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Main > Commentary > Where's Howard?
Election Day: Oct. 2, 2003   

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Where's Howard?
Where's Howard?
by David Docherty
Sept. 23, 2003

No matter how clever or media-friendly their campaigns are, party leaders who start the race at a distant third in public support can hardly be surprised if they don't get the same attention as the frontrunners.

But there is another reason that the New Democratic Party is struggling to be a player in the campaign of 2003: the party at the other end of the political spectrum has essentially ignored it.

The Progressive Conservatives have pretty much stuck to the script in this campaign, hammering away at Liberal leader Dalton McGuinty's credibility. For Ernie Eves, the New Democrats might well have not existed. But four years ago, then-Tory leader Mike Harris did not ignore the third party -- indeed, he went out of his way to say nice things about them. In focusing all their attention on McGuinty, the Tories have forgotten how the "be nice to the NDP" strategy might help them.

For example, during last leadership debate, a common refrain from Harris went something like this: "While I don't agree with the New Democrats' stance on [insert policy here], at least they have a consistent plan." Was Harris trying to get into Howard Hampton's good books? Hardly. In playing up the NDP, Harris suggested that voters had a clear choice: a continuation of the Common Sense Revolution and more tax cuts, or a return to higher taxes and bigger government. The implicit message was, "If you don't like the Tories, the New Democrats are a good way to voice your opposition." The Conservatives knew that voters would not abandon them for the left-leaning New Democrats, but they hoped that some soft Liberal support might go to the NDP.

They were right, too. A more visible NDP made for a three-party campaign in 1999, and that split helped the Tories win a second majority. Although the Liberals gained seats and votes, they simply couldn't get enough traction to overtake the Tories.

Outside of a handful of ridings, however, this campaign has not shaped up as a three-party -- or even two-and-a-half party -- race. It hasn't been for lack of effort on the NDP's part. Consider some of their more memorable campaign stunts:

Hampton holding up a piece of Swiss cheese to suggest the other parties' platforms were full of holes;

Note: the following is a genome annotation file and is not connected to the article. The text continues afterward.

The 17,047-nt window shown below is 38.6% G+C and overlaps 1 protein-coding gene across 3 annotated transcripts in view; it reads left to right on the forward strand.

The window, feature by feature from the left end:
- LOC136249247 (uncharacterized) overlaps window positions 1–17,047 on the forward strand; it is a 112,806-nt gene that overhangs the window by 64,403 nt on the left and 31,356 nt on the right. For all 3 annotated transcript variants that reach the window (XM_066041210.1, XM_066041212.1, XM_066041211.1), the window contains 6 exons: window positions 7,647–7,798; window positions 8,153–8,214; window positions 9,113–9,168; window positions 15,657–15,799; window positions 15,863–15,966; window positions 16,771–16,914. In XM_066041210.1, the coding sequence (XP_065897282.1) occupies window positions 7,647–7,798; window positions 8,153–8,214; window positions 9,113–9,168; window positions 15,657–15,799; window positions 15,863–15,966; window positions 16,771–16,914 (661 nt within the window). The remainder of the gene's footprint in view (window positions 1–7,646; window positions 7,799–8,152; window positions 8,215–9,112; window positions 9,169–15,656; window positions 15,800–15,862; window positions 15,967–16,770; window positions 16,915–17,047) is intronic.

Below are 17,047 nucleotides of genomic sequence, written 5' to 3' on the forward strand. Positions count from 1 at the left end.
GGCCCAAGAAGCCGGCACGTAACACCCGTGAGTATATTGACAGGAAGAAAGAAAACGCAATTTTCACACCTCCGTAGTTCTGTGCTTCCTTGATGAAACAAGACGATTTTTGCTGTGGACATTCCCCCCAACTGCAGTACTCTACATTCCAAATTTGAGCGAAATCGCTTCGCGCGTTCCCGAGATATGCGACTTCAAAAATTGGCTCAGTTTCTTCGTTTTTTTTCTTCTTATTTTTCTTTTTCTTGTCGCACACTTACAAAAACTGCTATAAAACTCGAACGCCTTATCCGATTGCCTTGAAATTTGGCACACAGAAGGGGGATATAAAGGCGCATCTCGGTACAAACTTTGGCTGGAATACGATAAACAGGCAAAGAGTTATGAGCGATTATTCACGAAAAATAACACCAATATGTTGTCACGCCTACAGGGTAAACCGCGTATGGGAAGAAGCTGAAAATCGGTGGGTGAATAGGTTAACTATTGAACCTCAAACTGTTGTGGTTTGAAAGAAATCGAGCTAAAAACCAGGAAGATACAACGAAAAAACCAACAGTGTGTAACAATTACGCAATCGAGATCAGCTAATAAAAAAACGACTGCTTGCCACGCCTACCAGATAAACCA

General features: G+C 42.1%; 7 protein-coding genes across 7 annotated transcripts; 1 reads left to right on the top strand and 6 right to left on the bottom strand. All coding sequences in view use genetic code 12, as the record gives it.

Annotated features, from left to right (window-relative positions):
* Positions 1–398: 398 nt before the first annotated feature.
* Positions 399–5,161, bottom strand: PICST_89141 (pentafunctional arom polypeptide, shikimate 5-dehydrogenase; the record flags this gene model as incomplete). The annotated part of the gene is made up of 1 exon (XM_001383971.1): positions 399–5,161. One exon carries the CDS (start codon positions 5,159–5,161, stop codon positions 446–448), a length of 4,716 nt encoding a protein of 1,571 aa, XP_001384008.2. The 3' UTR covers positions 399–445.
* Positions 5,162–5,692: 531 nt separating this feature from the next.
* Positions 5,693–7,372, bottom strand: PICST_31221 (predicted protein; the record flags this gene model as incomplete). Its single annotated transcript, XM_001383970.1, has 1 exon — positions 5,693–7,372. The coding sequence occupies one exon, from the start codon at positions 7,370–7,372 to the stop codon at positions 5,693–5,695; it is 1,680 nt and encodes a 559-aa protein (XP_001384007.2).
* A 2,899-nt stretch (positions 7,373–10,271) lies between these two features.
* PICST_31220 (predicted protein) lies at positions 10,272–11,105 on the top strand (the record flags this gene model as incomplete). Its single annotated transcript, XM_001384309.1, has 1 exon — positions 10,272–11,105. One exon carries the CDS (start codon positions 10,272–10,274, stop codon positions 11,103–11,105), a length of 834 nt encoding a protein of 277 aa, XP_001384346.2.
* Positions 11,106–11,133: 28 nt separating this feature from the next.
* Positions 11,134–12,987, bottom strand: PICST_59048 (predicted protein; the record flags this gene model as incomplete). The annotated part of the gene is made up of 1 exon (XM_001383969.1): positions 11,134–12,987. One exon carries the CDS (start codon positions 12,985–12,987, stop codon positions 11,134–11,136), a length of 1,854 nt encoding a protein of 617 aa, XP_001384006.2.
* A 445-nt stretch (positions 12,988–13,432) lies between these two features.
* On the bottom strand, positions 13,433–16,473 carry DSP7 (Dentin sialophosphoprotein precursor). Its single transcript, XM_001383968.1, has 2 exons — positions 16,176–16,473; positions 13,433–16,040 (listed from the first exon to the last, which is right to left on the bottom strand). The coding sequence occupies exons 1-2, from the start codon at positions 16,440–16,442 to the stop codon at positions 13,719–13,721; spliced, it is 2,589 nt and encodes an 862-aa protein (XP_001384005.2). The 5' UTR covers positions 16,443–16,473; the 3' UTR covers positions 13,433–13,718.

Buying airline tickets to British Columbia for Ernie Eves and Dalton McGuinty, so the other two leaders could see how a state-run auto insurance company can save money for consumers;
The "dunk tank" photo opportunity, where a stand-in for the insurance industry was "soaked" by Hampton for "soaking" drivers;
A press conference near the home of Barrick Gold chairman Peter Munk, criticizing a property tax break for seniors that Hampton said would be extended to some of Ontario's richest residents.

But, as inventive as some of these stunts were, they didn't prove effective in bolstering NDP support. The auto insurance issue, for instance, has not captured public attention the way it did in New Brunswick, and the event outside Munk's home has such a personal tone that it overshadowed the party's message on education funding.

Even on issues where the NDP is solid, it has had trouble capturing media and public attention. The August blackout should have alerted Ontario voters that, no matter the cause, we have an energy problem. There is little doubt that, in terms of energy policy, Hampton is the best versed of the three leaders, yet his plan to stop deregulation and privatization in the sector has not generated much support. That can be blamed partially on the complexity of the electricity issue -- unpacking each of the parties' stances on power generation, transmission and sales can be difficult. But the NDP is having difficulty convincing voters that it could produce more power while converting coal-fired generating stations and stopping nuclear expansion.

Perhaps the biggest failure in the New Democratic campaign has been its inability to paint the Liberals as "Tory light." The party's "public power" platform stresses that this campaign is all about choosing between public and private delivery of essential services, and claims that only the New Democrats will protect the public interest. But the Liberals have done a better job of distinguishing themselves from the Conservatives this time around. McGuinty's oft-quoted line that he won't raise taxes but he won't cut them either has struck a chord with many Ontarians. This middle road is appealing to voters who think that further tax reductions will decimate essential services, but who don't want a smaller paycheque at the end of the week. More than 60 per cent of voters think it is time for a change of government, and the majority of these folks are backing the Liberals.

For Hampton, this election is no longer about winning, but rather survival. His task in the final week of the campaign is to convince voters that Ontario needs two opposition parties. The NDP does not want to fall victim to the public's desire to defeat the Tories. He must persuade some soft Liberal support that strategic voting should give way to the need for a strong opposition.

On the eve of the leaders' debate, however, it did not appear that Hampton would be getting any help from the Tories to spread that message this time.

 

 


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